Over 230,000 species in oceans

In what is undoubtedly the biggest and most comprehensive attempt undertaken to answer the age-old question about the number fishes in the sea, the Census of Marine Life (COML) has estimated that there are more than 230,000 species out there in the oceans.

The results of the 10-year study of the diversity, distribution and abundance of life in the world’s oceans were published on 2 August.

According to Patricia Miloslavich of Universidad Simon Bolivar, Venezuela, the co-senior scientist of the COML, the survey covered species “from coast to the open ocean, from the shallows to the deep, from little things like microbes to large things such as fish and whales.”

More than 360 scientists have, over the past decade, surveyed 25 regions and the results show that around a fifth of the world’s marine species are crustaceans such as crabs, lobsters, krill and barnacles. Along with molluscs (squid and octopus) and fish (including sharks) they make up about half the species in the seas.

The species that are most frequently seen in conservation campaigning whales, sea lions, turtles and sea birds make up less that 2 per cent of marine species.

The study has also highlighted areas that should be of concern for conservationists.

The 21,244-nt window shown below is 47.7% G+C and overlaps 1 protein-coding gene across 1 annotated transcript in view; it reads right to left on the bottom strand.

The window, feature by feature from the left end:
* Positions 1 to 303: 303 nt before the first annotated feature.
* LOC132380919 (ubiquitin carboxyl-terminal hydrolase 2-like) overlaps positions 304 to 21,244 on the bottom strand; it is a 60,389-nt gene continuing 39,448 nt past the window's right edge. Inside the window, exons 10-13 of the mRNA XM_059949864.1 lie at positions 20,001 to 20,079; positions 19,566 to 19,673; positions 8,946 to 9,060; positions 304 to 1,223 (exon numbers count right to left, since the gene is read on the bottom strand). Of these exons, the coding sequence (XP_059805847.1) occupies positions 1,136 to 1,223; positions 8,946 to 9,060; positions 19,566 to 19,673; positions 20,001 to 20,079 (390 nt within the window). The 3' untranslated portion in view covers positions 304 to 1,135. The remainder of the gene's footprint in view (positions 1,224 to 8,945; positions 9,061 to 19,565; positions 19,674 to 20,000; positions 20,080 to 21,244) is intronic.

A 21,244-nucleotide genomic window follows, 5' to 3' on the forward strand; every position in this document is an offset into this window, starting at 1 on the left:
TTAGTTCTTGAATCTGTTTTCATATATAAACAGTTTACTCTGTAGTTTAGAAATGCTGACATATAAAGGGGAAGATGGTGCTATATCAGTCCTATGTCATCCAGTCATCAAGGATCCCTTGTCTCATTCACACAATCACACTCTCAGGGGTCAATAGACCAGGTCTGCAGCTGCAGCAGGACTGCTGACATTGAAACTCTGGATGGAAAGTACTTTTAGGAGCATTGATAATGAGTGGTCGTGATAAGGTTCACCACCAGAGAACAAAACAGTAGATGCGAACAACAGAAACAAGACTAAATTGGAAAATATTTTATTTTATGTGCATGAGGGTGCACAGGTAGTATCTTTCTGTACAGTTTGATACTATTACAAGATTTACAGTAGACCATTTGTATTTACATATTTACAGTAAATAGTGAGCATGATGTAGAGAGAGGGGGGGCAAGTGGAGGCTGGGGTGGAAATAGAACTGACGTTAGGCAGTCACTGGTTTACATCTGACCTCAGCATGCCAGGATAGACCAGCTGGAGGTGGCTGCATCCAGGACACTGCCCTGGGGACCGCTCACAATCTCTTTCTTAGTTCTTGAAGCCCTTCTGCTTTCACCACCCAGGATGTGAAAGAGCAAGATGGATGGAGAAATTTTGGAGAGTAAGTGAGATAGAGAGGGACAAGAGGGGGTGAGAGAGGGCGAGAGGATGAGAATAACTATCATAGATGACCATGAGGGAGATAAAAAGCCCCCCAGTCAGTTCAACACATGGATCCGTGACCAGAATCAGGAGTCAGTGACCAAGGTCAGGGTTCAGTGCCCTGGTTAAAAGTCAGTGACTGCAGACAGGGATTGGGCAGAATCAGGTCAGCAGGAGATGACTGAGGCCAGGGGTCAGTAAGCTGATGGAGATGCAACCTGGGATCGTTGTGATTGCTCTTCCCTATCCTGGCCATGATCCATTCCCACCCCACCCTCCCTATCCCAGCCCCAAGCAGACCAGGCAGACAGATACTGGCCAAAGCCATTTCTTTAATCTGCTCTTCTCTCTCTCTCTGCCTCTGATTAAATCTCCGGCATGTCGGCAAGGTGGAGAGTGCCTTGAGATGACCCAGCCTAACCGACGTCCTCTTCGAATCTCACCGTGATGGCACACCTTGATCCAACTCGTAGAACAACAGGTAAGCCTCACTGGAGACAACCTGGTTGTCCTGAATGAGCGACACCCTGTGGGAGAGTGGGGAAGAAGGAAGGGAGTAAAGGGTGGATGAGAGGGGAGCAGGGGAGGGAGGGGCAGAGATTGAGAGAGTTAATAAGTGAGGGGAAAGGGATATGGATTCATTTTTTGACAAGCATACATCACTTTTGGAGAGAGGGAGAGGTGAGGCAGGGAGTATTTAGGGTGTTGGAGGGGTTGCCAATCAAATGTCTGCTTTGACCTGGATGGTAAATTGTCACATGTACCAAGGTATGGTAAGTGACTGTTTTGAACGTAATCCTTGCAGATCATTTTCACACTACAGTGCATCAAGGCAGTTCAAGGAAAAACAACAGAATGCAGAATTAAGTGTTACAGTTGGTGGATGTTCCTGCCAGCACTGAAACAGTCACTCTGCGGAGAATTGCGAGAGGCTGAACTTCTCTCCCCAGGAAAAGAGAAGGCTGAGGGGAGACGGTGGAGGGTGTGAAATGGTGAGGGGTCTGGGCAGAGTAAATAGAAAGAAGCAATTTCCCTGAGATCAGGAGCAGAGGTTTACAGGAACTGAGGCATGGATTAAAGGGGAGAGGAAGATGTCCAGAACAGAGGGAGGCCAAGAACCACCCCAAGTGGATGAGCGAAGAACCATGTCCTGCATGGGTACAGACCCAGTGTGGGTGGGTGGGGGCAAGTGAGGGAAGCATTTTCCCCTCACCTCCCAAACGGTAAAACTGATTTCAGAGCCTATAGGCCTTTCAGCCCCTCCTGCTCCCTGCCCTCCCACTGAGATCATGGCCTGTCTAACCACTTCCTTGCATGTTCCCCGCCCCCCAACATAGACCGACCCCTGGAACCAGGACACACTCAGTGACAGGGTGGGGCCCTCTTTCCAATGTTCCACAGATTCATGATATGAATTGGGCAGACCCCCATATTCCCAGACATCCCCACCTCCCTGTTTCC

According to Mark Costello of the Leigh Marine Laboratory, University of Auckland, in every region it is the same store of a major collapse of what were once abundant fish stocks or crabs or crustaceans that are now down to barely 5 per cent – 10 per cent of what they used to be.

These are largely the result of over-harvesting and poor management of those fisheries and that is probably the biggest and consistent threat to marine biodiversity around the world, he added.

The main threats to marine life include over-fishing, degraded habitats, pollution and the arrival of invasive species. But there are other problems on the horizon, rising water temperatures and acidification due to climate change and the growth in areas of the ocean that being low in oxygen are unable to support life.

According to the COML, the most diverse regions are around Australia and Southeast Asia and Costello says the area is also a hotspot for terrestrial biodiversity, which has been known for about 100 years.

He adds that it appears that region with the coral reefs has always had a very high rate of speciation and has a very diverse range of habitats from the deepest areas of the oceans to large areas of shallow seas that can support coral reefs.

Australian and Japanese waters have more than 30,000 species each with the oceans off China, the Mediterranean Sea and the Gulf of Mexico next in line.

The COML is being co-ordinated in Washington DC by the Consortium for Ocean Leadership and involves scientists from 80 countries.

According to the team, by creating the first catalogue of the oceans of the world, we can start understanding the great ecological questions about loss of habitat, pollution, over-fishing and all the other problems created by man that are affecting the sea.